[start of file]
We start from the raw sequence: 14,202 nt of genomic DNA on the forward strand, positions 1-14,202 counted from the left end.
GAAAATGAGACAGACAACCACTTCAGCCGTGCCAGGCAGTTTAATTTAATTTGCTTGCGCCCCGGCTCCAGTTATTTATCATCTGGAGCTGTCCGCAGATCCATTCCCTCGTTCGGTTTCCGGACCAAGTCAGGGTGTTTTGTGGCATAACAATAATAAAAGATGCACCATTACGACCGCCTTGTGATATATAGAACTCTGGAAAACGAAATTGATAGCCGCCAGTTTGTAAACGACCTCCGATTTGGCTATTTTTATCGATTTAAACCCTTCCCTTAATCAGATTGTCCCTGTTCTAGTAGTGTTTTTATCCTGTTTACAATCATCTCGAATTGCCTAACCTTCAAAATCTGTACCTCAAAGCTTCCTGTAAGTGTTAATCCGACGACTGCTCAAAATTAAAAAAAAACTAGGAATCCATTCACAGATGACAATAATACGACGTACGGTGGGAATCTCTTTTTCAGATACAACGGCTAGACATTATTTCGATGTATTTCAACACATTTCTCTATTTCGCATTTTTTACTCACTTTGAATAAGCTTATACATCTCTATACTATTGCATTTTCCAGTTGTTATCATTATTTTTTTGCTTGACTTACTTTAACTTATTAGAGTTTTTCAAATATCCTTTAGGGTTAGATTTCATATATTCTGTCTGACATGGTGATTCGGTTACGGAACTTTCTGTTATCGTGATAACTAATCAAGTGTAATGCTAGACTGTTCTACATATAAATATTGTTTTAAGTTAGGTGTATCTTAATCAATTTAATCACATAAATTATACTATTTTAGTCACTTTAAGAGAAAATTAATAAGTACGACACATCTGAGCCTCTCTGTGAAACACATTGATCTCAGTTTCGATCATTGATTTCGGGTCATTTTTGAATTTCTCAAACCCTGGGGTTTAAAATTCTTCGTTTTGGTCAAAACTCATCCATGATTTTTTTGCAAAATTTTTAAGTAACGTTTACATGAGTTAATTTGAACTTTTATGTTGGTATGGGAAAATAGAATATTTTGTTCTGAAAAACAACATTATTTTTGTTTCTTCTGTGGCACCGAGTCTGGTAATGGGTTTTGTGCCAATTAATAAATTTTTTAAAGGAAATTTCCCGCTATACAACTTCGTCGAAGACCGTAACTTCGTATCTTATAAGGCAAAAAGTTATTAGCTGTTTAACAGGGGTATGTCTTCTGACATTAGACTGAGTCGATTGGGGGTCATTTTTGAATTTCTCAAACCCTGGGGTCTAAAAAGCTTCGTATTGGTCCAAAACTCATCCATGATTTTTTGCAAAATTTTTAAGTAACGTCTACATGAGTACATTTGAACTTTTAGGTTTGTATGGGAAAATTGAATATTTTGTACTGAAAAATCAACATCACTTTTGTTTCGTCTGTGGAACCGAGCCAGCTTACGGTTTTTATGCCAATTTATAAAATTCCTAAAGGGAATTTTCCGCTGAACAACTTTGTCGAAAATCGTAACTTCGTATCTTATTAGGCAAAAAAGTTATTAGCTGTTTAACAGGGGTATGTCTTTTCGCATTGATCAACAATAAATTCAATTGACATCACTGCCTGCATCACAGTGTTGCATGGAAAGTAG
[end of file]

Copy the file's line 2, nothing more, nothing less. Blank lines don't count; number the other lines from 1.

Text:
GAAAATGAGACAGACAACCACTTCAGCCGTGCCAGGCAGTTTAATTTAATTTGCTTGCGCCCCGGCTCCAGTTATTTATCATCTGGAGCTGTCCGCAGATCCATTCCCTCGTTCGGTTTCCGGACCAAGTCAGGGTGTTTTGTGGCATAACAATAATAAAAGATGCACCATTACGACCGCCTTGTGATATATAGAACTCTGGAAAACGAAATTGATAGCCGCCAGTTTGTAAACGACCTCCGATTTGGCTATTTTTATCGATTTAAACCCTTCCCTTAATCAGATTGTCCCTGTTCTAGTAGTGTTTTTATCCTGTTTACAATCATCTCGAATTGCCTAACCTTCAAAATCTGTACCTCAAAGCTTCCTGTAAGTGTTAATCCGACGACTGCTCAAAATTAAAAAAAAACTAGGAATCCATTCACAGATGACAATAATACGACGTACGGTGGGAATCTCTTTTTCAGATACAACGGCTAGACATTATTTCGATGTATTTCAACACATTTCTCTATTTCGCATTTTTTACTCACTTTGAATAAGCTTATACATCTCTATACTATTGCATTTTCCAGTTGTTATCATTATTTTTTTGCTTGACTTACTTTAACTTATTAGAGTTTTTCAAATATCCTTTAGGGTTAGATTTCATATATTCTGTCTGACATGGTGATTCGGTTACGGAACTTTCTGTTATCGTGATAACTAATCAAGTGTAATGCTAGACTGTTCTACATATAAATATTGTTTTAAGTTAGGTGTATCTTAATCAATTTAATCACATAAATTATACTATTTTAGTCACTTTAAGAGAAAATTAATAAGTACGACACATCTGAGCCTCTCTGTGAAACACATTGATCTCAGTTTCGATCATTGATTTCGGGTCATTTTTGAATTTCTCAAACCCTGGGGTTTAAAATTCTTCGTTTTGGTCAAAACTCATCCATGATTTTTTTGCAAAATTTTTAAGTAACGTTTACATGAGTTAATTTGAACTTTTATGTTGGTATGGGAAAATAGAATATTTTGTTCTGAAAAACAACATTATTTTTGTTTCTTCTGTGGCACCGAGTCTGGTAATGGGTTTTGTGCCAATTAATAAATTTTTTAAAGGAAATTTCCCGCTATACAACTTCGTCGAAGACCGTAACTTCGTATCTTATAAGGCAAAAAGTTATTAGCTGTTTAACAGGGGTATGTCTTCTGACATTAGACTGAGTCGATTGGGGGTCATTTTTGAATTTCTCAAACCCTGGGGTCTAAAAAGCTTCGTATTGGTCCAAAACTCATCCATGATTTTTTGCAAAATTTTTAAGTAACGTCTACATGAGTACATTTGAACTTTTAGGTTTGTATGGGAAAATTGAATATTTTGTACTGAAAAATCAACATCACTTTTGTTTCGTCTGTGGAACCGAGCCAGCTTACGGTTTTTATGCCAATTTATAAAATTCCTAAAGGGAATTTTCCGCTGAACAACTTTGTCGAAAATCGTAACTTCGTATCTTATTAGGCAAAAAAGTTATTAGCTGTTTAACAGGGGTATGTCTTTTCGCATTGATCAACAATAAATTCAATTGACATCACTGCCTGCATCACAGTGTTGCATGGAAAGTAG